Because Classical Conditioning is also good for creating predictions...barking predicts dogs. Since Hobbes is presumably afraid of dogs, if he hears barking that predicts the thing that triggers fear and aggressive behavior, when hears barking his body is already "ramping up" to deal with the fear. So when you hear barking, barking makes food happen. as long as barking is happening, food happens. Same can be said for the jingle that may or may not be another dogs leash and tags around the corner ahead, or behind the fences etc.

What to do when he does react? If you are using CC/DS you MUST still offer the food if possible and safe to do so. the reason is we MUST be consistent dogs no matter what make food happen. this is just the way the principle works. HOWEVER..... this is critical, you then must figure out what went wrong and if possible don't let it happen again. if you were to graph the last 10 dog encounters and 1 or 2 of these were cases where Hobbes reacted aggressively then you are moving in the right direction and don't loose sleep over the 1 or 2 where things didn't go well. BUT if you on the other hand had 8 bad encounters and 1 or 2 good, then something needs to be adjusted. Hobbes will not improve when the "it went wrong" happens more than "it went right".

Keys...Hobbes shows awareness, and that awareness makes food happen as long as dog is visible, or Hobbes shows "interest/awareness" of the other dog. dog disappears, Hobbes stops showing awareness/interest, food stops. Also...keeping as much distance as you can, so that Hobbes doesn't escalate to aggressive behavior.

Another option, and one that might work a little better if you have limits to the amount of space you can get, is to teach Hobbes a cue that means turn and look at you and hold that look.

So you say for example "watch" or "look" and Hobbes know that means to turn and look at you as you walk way from where the other dog is. This option works well if Hobbes appears to get "tunnel vision" and can't break his look away from the other dog and the more he looks, the more agitated he becomes. OR if you simply can't get the distance you need to use CC/DS affectingly.

Unlike with CC/DS you actually do NOT have to wait until Hobbes see or shows awareness of the other dog. this is handy when you know the other dog will be passing close and at this stage that is too much for Hobbes. you can proactively ask for him to "look" at you, and a river of YUMMY food (hot dog, chicken, something super good that he LOVES) flows to him as you move for distance. The reason you can proactively use this option is because the learning principle is the same as sit or down. Hobbes will KNOW the other dog is there, but you are providing an alternate behavior to do verse bark, lunge etc.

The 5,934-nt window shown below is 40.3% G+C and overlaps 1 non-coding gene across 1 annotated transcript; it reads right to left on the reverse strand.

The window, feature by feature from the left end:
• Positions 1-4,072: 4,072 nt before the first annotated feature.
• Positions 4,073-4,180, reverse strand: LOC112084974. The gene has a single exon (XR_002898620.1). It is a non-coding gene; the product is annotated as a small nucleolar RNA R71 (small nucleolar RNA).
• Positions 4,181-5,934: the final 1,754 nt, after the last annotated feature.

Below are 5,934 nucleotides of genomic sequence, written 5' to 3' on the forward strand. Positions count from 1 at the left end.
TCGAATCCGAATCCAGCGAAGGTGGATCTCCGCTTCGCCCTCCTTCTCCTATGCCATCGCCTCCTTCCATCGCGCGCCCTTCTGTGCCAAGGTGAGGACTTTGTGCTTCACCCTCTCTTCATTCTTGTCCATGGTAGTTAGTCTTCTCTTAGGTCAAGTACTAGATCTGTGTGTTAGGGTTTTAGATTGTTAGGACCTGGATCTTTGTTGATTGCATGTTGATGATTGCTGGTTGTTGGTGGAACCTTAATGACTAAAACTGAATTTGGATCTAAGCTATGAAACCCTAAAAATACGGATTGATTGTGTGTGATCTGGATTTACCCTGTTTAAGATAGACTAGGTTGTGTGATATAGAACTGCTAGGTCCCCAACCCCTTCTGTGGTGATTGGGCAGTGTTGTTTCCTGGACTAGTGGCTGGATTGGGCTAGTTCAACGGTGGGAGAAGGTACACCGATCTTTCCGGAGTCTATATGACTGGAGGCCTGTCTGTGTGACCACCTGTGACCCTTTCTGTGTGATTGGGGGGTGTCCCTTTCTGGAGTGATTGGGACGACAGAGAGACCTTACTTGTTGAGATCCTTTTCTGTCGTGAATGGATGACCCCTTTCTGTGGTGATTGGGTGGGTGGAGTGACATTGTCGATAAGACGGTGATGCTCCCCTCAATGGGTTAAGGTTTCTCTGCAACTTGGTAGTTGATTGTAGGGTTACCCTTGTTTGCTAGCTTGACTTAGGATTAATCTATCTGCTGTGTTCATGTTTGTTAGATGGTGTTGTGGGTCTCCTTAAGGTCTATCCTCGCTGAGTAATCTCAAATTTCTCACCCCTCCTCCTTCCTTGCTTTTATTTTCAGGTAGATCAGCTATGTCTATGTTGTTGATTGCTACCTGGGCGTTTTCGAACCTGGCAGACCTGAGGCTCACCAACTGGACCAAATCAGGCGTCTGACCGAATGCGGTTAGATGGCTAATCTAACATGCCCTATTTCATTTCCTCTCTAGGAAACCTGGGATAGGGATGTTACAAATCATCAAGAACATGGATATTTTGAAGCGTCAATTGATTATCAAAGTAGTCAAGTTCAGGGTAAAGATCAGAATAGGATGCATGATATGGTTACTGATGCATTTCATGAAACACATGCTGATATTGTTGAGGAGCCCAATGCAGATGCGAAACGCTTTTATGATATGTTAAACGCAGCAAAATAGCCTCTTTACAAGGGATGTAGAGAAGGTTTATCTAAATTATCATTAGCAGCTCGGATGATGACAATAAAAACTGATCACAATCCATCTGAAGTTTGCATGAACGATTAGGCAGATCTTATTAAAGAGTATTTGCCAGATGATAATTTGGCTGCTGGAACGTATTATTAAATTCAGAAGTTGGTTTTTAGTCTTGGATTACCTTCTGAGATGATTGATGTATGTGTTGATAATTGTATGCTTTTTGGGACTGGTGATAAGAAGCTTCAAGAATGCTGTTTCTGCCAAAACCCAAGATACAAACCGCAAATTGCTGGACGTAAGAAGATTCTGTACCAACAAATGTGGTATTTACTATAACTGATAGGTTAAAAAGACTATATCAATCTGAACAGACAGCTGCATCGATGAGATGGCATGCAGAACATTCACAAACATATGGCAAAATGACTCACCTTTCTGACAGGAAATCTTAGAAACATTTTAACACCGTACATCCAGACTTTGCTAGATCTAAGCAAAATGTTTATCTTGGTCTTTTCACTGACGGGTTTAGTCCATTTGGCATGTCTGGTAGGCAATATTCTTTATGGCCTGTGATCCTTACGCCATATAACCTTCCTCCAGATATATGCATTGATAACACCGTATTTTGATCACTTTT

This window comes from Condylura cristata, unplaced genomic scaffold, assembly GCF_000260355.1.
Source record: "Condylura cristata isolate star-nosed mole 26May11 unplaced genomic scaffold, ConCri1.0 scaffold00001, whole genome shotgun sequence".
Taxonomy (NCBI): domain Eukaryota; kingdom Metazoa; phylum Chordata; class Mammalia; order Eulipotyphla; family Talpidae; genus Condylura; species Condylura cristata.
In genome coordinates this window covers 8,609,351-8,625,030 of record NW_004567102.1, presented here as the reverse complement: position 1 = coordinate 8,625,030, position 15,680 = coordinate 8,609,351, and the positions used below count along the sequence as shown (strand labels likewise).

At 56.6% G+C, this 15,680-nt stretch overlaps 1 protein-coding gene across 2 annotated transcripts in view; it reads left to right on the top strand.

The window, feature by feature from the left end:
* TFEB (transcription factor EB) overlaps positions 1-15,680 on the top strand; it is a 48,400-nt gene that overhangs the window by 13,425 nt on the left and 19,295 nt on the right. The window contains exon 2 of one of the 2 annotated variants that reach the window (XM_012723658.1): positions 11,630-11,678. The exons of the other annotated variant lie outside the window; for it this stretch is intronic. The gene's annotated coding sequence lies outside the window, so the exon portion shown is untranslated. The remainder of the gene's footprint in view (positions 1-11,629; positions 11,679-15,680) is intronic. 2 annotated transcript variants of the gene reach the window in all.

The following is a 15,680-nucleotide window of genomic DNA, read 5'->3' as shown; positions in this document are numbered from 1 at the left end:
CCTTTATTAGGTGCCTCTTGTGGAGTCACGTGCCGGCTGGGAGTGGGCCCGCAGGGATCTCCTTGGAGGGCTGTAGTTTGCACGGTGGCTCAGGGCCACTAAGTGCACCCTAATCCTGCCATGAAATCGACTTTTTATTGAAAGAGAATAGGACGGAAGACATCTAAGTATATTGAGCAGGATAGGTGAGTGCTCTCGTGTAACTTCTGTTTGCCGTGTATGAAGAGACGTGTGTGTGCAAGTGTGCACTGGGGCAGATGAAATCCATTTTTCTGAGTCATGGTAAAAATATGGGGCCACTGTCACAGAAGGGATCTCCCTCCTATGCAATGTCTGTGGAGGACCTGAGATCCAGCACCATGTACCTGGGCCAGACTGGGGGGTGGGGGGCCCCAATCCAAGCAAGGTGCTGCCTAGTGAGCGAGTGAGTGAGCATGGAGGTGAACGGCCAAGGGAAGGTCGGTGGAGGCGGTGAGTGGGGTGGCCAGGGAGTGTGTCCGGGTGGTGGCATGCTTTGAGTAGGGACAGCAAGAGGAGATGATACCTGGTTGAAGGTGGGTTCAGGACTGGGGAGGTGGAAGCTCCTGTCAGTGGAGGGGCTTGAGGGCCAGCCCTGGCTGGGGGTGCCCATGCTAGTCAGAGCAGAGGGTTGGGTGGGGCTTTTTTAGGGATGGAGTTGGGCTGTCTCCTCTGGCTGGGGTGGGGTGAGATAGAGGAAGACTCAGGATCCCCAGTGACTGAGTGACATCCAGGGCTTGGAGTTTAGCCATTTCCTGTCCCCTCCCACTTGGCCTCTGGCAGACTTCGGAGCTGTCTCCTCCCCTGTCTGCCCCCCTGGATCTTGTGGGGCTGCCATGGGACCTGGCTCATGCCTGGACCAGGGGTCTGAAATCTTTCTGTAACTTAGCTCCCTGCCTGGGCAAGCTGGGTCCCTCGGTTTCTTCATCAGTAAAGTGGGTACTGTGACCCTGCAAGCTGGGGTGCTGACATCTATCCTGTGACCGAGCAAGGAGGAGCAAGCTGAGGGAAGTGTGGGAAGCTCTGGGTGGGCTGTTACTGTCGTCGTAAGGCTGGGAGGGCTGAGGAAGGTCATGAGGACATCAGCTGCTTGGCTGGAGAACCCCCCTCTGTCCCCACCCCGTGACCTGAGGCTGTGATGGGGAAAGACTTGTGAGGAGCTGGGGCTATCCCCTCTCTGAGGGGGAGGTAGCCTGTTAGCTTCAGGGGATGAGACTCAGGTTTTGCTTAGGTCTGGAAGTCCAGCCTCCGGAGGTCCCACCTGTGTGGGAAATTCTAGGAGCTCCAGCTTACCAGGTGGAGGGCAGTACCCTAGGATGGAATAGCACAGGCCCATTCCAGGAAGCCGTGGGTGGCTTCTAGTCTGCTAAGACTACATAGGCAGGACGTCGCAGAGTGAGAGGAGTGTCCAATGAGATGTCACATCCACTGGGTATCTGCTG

When possible, you will want him to show awareness of the other dog before you ask for the "look". But when needed you can ask for it proactively.

you will want to build this up before "taking it on the road" so to speak. unlike CC/DS which you can start NOW, this second option requires training an building a behavior before you actually can use it when a dog is around. I would encourage working to have both options as something you can use.

Reinforcing fear. If someone tries and tells you what you are doing is reinforcing the fear, and what you are doing is what I described above, thank them for their advice...then ignore it. IF you are doing something that reduces the fear, which could include holding your dog as some dogs when held do feel safer, then they are moving out of fear into a sense of safety. you can NOT experience safety and fear at the same time. I have discussed this with experts in behavior, the ones that experiment and come up with these principles that we use to help our dogs and they confirm you can NOT reinforce the fear using the principles I shared with you.

Lastly. No one is perfect at this stuff starting out. it is a developed skill. as long as you are truly close, close is close enough BECAUSE you will continue to work to be better at your timing of food delivery, coordinating the leash, walking away etc. like learning to play a musical instrument, or playing a sport, or learning to write software, the more you practice, the better you will be.

please, please ask any questions you may have. it's a lot to take in and try and remember.